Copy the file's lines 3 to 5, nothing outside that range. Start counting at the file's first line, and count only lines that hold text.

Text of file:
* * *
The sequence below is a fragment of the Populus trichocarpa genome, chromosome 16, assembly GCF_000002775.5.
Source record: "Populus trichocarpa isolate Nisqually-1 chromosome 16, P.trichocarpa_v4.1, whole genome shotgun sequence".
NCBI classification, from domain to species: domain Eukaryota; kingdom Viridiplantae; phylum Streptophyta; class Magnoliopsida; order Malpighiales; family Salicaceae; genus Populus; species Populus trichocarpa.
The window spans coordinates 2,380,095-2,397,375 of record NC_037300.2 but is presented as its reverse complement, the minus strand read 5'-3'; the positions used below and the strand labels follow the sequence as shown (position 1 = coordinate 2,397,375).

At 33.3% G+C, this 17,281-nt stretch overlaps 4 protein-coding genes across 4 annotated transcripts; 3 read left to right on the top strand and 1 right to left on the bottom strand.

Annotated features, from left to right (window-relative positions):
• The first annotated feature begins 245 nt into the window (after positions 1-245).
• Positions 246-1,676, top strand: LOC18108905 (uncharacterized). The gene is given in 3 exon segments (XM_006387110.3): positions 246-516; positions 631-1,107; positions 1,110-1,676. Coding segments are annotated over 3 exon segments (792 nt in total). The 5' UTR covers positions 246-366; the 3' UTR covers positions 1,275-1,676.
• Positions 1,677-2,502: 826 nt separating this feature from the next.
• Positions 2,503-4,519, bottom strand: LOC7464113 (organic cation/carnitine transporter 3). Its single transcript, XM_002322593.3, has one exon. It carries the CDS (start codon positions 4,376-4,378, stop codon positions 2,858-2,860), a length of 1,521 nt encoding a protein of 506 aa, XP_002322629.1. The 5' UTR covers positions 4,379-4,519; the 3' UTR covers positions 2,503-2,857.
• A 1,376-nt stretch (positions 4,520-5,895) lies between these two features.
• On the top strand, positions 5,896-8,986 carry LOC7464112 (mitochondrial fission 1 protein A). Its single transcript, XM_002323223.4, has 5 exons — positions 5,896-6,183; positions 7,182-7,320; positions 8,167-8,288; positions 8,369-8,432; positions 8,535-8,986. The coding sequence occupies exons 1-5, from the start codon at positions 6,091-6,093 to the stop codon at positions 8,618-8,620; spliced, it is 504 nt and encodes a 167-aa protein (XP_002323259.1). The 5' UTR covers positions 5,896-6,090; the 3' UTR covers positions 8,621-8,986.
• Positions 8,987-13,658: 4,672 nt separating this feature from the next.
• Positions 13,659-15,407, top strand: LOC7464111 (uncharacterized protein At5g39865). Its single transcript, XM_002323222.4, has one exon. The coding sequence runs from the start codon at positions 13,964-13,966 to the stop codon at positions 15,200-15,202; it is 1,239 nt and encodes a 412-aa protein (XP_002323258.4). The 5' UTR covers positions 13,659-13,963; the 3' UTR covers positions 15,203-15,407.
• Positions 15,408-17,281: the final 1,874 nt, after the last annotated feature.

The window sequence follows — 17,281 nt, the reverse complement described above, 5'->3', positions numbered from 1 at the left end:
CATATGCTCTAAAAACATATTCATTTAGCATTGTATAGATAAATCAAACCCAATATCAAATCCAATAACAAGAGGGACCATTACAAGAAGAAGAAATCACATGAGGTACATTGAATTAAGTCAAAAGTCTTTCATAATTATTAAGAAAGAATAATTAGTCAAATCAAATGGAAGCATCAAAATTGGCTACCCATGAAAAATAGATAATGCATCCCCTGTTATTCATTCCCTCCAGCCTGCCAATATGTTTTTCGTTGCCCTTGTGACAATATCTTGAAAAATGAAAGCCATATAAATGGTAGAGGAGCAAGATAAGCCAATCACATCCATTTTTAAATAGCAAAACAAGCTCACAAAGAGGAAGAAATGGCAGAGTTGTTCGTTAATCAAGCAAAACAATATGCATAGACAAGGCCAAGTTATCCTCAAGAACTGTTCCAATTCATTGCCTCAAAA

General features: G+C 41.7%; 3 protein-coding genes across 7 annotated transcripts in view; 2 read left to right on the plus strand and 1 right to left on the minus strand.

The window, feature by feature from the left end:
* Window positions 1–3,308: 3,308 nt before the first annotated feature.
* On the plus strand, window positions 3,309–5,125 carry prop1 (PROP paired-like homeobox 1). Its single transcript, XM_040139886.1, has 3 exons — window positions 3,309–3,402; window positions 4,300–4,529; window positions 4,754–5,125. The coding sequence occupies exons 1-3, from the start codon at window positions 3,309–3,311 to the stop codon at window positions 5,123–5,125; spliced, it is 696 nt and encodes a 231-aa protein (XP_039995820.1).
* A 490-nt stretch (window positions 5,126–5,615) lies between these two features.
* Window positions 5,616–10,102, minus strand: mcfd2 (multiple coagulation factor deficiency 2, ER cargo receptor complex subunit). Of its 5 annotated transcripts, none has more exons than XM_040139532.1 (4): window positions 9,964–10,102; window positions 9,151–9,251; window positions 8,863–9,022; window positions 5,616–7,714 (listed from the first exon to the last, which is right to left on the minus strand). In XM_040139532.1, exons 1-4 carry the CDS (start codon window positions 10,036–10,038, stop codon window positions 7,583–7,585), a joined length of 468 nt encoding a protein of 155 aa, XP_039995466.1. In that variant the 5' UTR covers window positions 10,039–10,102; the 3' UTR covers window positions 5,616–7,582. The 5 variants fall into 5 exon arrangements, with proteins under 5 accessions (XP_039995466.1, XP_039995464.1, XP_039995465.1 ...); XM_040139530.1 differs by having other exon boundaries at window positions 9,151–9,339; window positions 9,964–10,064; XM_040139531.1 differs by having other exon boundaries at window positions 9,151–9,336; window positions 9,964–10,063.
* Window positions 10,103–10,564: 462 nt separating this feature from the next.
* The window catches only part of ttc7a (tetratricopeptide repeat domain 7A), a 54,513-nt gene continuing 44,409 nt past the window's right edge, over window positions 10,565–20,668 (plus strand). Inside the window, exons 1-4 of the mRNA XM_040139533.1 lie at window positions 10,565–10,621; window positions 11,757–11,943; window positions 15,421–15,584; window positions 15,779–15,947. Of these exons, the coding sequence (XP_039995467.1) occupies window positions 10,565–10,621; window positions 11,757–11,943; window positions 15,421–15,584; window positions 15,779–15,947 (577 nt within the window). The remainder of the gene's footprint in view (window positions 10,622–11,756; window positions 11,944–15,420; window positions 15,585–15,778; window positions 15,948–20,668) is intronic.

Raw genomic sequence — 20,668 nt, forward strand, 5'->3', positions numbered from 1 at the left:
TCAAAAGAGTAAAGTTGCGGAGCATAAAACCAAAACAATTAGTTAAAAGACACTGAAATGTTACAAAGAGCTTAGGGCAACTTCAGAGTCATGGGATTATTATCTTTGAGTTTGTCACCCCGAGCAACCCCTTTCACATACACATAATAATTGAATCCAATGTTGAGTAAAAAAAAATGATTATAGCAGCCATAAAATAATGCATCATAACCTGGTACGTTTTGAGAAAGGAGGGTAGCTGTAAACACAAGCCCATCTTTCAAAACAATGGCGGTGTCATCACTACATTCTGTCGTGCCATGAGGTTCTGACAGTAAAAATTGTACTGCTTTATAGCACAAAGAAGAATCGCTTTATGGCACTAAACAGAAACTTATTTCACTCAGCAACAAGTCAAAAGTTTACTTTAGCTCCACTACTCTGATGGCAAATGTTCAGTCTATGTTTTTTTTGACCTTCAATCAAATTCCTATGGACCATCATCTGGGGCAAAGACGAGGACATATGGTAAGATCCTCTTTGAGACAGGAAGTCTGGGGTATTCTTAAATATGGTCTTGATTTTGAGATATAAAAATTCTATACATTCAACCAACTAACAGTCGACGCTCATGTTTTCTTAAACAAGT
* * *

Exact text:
NCBI classification, from domain to species: domain Eukaryota; kingdom Viridiplantae; phylum Streptophyta; class Magnoliopsida; order Malpighiales; family Salicaceae; genus Populus; species Populus trichocarpa.
The window spans coordinates 2,380,095-2,397,375 of record NC_037300.2 but is presented as its reverse complement, the minus strand read 5'-3'; the positions used below and the strand labels follow the sequence as shown (position 1 = coordinate 2,397,375).

At 33.3% G+C, this 17,281-nt stretch overlaps 4 protein-coding genes across 4 annotated transcripts; 3 read left to right on the top strand and 1 right to left on the bottom strand.